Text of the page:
The unrelenting curse of Hulme, inner city district of Manchester, is that it is forever being pulled down. Constantly returning to rubble and growing up out of the ashes again and again with new ideologies.
It is a temporal district, where the architecture moves with the coming of age of its residents. As the children grow up and flee the nest, the nest disappears. Where one expects to be outlived by the permanence of stone, brick and morter, those in Hulme seem to survive their homes. The deceased buildings haunt the streets, rather than the dead.
Hulme originally served the mill and factory workers of industrial Manchester. In the 19th Century it was rows and rows of terraced houses. Hundreds of thousands of workers powering the first industrial revolution. Hulme was a stable for the first mass-manufacturing class, placing workers within walking distance of their factories. The thousands of identical homes reflected much of the city; as thousands of people started the 19th Century phenomenon of emigrating from countryside to city the streets filled to capacity and beyond. The red brick terraces became synonymous with the British working class, of hardship and reality. It was a area of Engel’s Condition of the Working Class, where cholera, whooping cough and other diseases took hold, choking its residents. In 1934 the area was declared unfit for human habitation and began its first journey into the dust.
Hulme was slowly un-built through the mid 20th Century, and brutalist concrete came to replace the bricks. High rises sprung out of the ground, and the biggest public housing project in Europe was born. The project sought to house 13,000 people and was completed in the early 1970’s.
The Crescents were designed by Hugh Wilson and Lewis Womersley, taking inspiration from Georgian crescents in Bath. Around the time of the Crescents construction shops on the Stretford Road high street began to disappear, and the factories of Dunlop, Gaythorn gas and Rolls Royce had long been forgotten. Hulme was to serve as a mass residential enclave on the outskirts of the city centre. A functional housing area and little else, the Crescents would reflect a new architectural style and provide a vibrant communal and aesthetic experience for the new residents. The glory of the idea faded within a couple of years of their construction. The new Mancunian Way motorway cut off Hulme from the city creating isolation in and via concrete. The quick and cheap construction of the Crescents meant they soon fell into disrepair, the new heating systems failed, and families were soon moved out due the dangerously ill-designed balconies. In fact, the project was abandoned altogether by Manchester City Council and the estate left for dead.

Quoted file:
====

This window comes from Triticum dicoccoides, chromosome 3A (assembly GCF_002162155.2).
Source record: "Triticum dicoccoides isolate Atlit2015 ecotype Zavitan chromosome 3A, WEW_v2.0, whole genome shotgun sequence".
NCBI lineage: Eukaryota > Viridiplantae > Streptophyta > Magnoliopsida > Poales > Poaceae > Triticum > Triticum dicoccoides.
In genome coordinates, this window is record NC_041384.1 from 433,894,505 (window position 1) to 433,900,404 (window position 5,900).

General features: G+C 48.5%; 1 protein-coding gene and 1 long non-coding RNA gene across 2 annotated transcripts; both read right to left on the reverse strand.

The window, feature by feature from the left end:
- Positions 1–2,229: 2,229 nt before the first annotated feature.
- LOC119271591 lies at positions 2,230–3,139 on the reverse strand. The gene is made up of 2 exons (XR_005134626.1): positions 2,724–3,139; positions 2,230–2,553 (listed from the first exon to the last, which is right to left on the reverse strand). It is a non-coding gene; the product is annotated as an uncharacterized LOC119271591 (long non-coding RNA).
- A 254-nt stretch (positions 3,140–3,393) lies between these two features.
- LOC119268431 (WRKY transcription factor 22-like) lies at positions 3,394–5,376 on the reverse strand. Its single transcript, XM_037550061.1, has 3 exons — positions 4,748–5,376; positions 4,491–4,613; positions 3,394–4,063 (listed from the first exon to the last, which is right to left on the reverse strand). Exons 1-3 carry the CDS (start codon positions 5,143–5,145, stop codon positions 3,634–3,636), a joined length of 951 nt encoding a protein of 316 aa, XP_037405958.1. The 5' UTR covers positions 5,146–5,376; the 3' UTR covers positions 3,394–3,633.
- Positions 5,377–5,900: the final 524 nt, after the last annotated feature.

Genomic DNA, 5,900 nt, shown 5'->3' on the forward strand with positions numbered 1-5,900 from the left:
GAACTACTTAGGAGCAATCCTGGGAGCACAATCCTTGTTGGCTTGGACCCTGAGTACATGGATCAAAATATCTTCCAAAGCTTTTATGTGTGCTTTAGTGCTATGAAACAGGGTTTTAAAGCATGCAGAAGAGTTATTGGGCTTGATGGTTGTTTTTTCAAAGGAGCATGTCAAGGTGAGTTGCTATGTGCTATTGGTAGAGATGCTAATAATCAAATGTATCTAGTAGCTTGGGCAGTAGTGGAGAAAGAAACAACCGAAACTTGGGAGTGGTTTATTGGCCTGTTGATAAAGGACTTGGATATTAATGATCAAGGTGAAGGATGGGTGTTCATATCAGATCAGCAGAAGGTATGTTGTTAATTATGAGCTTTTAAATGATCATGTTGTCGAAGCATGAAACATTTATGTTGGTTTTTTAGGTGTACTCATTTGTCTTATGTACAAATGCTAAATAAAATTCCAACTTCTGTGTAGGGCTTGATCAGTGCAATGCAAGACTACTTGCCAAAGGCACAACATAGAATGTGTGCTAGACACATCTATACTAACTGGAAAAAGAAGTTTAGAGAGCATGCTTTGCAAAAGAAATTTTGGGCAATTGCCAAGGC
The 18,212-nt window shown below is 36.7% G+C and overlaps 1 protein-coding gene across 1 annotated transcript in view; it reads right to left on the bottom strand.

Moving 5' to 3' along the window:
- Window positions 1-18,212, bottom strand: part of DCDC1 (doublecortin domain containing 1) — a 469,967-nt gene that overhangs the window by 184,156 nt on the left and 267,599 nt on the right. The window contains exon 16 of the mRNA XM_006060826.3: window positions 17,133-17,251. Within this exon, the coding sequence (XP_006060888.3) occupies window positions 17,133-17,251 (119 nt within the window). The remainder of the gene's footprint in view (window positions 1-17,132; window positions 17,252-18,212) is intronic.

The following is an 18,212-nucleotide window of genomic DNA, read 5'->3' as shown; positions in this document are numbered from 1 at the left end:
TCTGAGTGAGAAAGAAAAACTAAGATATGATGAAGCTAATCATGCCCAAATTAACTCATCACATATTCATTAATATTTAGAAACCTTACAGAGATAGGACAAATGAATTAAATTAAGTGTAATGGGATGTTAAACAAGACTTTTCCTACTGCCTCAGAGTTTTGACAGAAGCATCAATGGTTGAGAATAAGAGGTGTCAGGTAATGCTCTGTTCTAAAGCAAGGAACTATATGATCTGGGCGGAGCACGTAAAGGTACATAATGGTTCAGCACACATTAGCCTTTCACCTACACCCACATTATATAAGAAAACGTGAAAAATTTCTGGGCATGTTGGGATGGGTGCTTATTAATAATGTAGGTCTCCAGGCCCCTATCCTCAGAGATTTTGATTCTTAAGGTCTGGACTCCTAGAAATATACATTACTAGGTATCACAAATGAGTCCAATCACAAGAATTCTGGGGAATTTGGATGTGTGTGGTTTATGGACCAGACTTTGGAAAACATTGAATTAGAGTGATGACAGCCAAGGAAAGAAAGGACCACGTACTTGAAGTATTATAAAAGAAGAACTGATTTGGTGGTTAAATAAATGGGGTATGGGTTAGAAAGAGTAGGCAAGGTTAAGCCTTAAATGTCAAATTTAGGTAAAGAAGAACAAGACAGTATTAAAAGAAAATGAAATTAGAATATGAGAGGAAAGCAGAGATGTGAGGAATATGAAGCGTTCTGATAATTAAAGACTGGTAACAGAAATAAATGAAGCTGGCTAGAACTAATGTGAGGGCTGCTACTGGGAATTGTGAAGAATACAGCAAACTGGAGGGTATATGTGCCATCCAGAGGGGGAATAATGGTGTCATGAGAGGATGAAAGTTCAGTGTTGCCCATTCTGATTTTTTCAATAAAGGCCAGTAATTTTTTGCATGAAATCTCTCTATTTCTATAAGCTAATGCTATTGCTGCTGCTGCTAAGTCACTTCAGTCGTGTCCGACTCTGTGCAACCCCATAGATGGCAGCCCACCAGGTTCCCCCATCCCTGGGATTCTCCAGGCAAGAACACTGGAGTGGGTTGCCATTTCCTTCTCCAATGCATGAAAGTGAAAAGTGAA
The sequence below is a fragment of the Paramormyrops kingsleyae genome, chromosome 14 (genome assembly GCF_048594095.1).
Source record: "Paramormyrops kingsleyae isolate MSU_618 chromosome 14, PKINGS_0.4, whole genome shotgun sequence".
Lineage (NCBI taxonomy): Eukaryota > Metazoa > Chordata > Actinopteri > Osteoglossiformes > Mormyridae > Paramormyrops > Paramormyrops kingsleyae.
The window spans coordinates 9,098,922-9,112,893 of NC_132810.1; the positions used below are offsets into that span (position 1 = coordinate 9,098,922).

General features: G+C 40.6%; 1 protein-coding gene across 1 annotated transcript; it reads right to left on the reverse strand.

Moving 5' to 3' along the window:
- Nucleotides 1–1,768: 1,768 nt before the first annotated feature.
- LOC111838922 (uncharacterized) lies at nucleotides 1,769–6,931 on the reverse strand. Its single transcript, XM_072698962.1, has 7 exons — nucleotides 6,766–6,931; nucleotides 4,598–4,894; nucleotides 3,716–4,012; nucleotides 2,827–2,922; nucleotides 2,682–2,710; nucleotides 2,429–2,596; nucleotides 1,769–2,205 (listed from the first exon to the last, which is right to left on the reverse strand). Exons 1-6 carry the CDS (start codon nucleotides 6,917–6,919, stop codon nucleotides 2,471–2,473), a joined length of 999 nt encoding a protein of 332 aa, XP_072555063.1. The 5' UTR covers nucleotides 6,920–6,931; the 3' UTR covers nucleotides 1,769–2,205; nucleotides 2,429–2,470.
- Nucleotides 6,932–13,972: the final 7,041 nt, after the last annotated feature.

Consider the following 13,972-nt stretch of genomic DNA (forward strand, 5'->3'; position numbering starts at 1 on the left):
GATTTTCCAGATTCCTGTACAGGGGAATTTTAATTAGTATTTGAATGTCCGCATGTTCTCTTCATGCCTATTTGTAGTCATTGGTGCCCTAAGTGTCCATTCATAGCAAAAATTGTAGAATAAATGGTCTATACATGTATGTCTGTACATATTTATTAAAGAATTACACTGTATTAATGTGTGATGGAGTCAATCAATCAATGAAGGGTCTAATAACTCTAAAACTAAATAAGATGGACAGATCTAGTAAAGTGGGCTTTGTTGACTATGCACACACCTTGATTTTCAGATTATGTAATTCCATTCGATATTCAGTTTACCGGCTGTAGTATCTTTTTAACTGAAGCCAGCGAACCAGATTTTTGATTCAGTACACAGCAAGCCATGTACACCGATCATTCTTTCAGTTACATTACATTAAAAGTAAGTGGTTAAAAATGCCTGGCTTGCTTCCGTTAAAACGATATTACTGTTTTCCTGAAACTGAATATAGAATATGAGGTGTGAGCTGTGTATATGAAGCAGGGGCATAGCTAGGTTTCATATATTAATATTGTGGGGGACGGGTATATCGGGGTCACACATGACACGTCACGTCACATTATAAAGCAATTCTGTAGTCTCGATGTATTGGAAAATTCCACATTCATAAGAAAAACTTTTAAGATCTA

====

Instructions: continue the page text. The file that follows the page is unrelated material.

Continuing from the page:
The Crescents became isles of their own, framed by motorways, unwanted by the council, they were essentially abandoned buildings. So in came the artists, creatives, punks, homeless, the wondering, criminals and various sub-sectors of society. Graffiti climbing up the walls, there were huge parties and happenings among the crime and degregation. The Crescents even had their own illegal nightclub. The degenerating buildings soon established an identity of their own where abandonment ruled and its citizens made the area their own. They continued to exist in this precarious state, unguarded by the council, slowly falling, open to the inspiration and desolation of their residents, awaiting their inevitable destruction.
This destruction arrived in the 90’s. The government supplied Manchester with the money to regenerate the area and slowly to the delight and dismay of many they were knocked down.
Manchester in the 90’s was in flux, transforming into a shiny, new, cosmopolitan city. With manufacturing dead it embraced the services revolution and soon found itself caked in glass. The newbuild mentality inevitably found its way into the architectural and identity void that was now Hulme. Manchester City Council found itself daunted by the task of rebuilding a physically and morally derelict area and responded in a typically detached fashion. Emphasis shifted from mass social housing to private enterprise. Planners wanted to create a village-y feel, but created a Ballardesque new town.
The post-crescent Hulme project hoped to establish a village like community with vitality and character, but ironically it achieved none of these. The new bricks; the carefully orchestrated spontaneity of housing; the specific spacing of greenery; and the private rents full of students and professional couples sitting behind the primary coloured railings of their tiny balconies inspired a vacuum of identity. The streets were constantly quiet and Hulme in its new form was grayer than ever.
Hulme is constantly in flux, and so are its citizens. To be a resident of Hulme in the 20’s had entirely different connotations to being a resident in the 70’s. The architecture can frame its residents, unifying the masses in their unified housing, or likewise, cast one as an outsider in a failed project. Social status has been overturned again and again as perception of the area changes with its buildings. The many outcasts from Hulme’s relentless destruction can find themselves relaying very different streets, different characters, different atmospheres to each other. The impermanence of the area makes its character and occupants unknowable.
There is no singular progressive direction for Hulme, it slips and slides backwards and forwards on the tides of higher plans. It is never given the space to grow organically. Today there are more plans for Hulme. A huge student campus is planned for Hulme and once again authorities beyond its borders will force the area into a new unknowable era and leave yet more ghosts in its wake.